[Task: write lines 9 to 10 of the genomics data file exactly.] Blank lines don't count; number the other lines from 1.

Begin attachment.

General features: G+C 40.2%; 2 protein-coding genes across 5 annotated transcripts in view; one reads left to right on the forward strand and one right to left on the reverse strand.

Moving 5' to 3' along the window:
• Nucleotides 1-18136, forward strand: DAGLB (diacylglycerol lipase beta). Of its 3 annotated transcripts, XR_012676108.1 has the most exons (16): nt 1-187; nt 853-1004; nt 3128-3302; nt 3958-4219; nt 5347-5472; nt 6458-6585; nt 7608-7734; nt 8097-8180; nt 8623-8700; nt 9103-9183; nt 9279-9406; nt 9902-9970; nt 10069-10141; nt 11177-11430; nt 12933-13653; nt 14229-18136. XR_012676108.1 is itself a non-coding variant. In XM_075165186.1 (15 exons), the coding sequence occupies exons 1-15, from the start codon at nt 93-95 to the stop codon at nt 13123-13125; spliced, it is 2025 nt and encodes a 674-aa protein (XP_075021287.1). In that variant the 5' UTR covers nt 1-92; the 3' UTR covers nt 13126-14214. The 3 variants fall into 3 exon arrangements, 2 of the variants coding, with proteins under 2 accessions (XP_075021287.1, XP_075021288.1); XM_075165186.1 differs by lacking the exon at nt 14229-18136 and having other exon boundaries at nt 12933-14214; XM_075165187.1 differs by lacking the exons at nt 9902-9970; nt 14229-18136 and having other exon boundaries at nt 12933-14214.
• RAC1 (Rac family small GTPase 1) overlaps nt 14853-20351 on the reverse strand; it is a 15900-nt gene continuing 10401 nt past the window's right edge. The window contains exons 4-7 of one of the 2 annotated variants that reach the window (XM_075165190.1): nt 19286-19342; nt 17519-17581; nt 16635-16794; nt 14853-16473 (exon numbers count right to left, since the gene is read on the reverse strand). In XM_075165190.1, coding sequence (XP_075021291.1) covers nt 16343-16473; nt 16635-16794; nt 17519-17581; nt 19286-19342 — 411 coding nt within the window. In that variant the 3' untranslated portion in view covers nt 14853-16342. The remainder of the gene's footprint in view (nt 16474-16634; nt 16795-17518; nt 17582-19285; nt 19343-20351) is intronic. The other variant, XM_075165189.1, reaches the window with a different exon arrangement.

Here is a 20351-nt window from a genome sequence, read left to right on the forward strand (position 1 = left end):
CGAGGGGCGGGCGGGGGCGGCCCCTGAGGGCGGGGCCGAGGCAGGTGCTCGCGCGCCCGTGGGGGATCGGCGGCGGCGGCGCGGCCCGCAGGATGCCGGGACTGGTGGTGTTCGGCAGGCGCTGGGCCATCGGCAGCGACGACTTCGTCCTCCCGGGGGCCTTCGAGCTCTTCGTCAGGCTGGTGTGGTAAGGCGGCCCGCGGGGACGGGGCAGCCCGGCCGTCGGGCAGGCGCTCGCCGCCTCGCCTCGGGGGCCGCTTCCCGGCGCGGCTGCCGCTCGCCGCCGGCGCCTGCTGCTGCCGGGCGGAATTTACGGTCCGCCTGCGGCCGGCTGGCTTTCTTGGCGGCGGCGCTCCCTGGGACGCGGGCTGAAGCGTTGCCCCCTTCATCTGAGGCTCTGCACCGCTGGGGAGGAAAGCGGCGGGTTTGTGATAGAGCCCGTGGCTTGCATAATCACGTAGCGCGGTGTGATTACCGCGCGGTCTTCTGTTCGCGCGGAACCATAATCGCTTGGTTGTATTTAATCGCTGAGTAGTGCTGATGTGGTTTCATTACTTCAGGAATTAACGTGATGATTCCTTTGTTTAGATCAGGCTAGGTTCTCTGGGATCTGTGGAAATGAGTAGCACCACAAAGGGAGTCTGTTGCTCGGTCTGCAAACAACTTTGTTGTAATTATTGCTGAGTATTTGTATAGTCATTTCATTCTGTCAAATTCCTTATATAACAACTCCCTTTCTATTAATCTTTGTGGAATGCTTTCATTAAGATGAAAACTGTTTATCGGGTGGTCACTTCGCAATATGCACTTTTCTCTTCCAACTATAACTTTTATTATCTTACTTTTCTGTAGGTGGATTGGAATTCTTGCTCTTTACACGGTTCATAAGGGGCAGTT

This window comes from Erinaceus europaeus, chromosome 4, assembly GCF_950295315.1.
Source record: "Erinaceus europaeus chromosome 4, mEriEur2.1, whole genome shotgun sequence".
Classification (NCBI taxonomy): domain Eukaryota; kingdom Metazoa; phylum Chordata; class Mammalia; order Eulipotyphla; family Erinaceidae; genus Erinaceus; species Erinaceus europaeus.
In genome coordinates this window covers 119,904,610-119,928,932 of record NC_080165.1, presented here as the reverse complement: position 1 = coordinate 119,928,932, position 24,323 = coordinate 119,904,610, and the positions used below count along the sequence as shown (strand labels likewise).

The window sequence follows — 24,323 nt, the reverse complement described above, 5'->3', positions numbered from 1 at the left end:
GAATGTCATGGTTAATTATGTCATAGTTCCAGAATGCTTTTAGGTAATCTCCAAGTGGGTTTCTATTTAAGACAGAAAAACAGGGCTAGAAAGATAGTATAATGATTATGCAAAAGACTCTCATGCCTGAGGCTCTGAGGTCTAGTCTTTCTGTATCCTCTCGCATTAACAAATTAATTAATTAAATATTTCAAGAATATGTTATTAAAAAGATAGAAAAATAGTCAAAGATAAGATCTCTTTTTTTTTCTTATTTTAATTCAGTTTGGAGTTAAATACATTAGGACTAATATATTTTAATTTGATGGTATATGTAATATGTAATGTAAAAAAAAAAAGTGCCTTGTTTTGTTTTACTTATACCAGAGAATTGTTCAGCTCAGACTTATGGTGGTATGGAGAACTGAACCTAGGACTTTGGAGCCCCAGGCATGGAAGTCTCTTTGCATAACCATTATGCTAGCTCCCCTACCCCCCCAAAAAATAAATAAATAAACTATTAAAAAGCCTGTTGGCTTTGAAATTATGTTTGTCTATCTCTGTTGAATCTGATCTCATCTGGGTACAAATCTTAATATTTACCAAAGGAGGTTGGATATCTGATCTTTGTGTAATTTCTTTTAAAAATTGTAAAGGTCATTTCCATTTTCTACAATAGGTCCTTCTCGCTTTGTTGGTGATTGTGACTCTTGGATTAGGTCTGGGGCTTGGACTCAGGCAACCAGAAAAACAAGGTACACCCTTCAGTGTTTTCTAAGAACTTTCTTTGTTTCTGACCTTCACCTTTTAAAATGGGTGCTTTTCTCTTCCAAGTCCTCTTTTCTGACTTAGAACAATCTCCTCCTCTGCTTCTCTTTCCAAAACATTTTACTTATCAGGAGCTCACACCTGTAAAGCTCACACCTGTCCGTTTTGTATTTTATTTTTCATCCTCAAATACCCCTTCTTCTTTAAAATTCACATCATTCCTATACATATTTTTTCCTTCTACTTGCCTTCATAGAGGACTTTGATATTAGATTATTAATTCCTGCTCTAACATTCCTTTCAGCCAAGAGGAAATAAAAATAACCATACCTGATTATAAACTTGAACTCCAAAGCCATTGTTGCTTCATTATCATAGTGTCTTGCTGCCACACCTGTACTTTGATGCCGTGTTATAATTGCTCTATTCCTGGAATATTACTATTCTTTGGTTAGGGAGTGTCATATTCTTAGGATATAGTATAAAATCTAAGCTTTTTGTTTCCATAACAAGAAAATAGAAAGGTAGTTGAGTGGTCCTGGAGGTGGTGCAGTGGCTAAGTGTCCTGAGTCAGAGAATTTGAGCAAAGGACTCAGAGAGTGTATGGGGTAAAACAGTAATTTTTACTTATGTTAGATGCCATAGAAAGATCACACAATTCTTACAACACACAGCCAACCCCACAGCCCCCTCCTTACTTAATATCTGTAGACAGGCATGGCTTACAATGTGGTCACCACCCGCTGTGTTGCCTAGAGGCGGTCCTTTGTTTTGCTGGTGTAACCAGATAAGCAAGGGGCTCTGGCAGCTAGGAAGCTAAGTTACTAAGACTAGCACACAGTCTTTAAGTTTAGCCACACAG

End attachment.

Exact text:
Classification (NCBI taxonomy): domain Eukaryota; kingdom Metazoa; phylum Chordata; class Mammalia; order Eulipotyphla; family Erinaceidae; genus Erinaceus; species Erinaceus europaeus.
In genome coordinates this window covers 119,904,610-119,928,932 of record NC_080165.1, presented here as the reverse complement: position 1 = coordinate 119,928,932, position 24,323 = coordinate 119,904,610, and the positions used below count along the sequence as shown (strand labels likewise).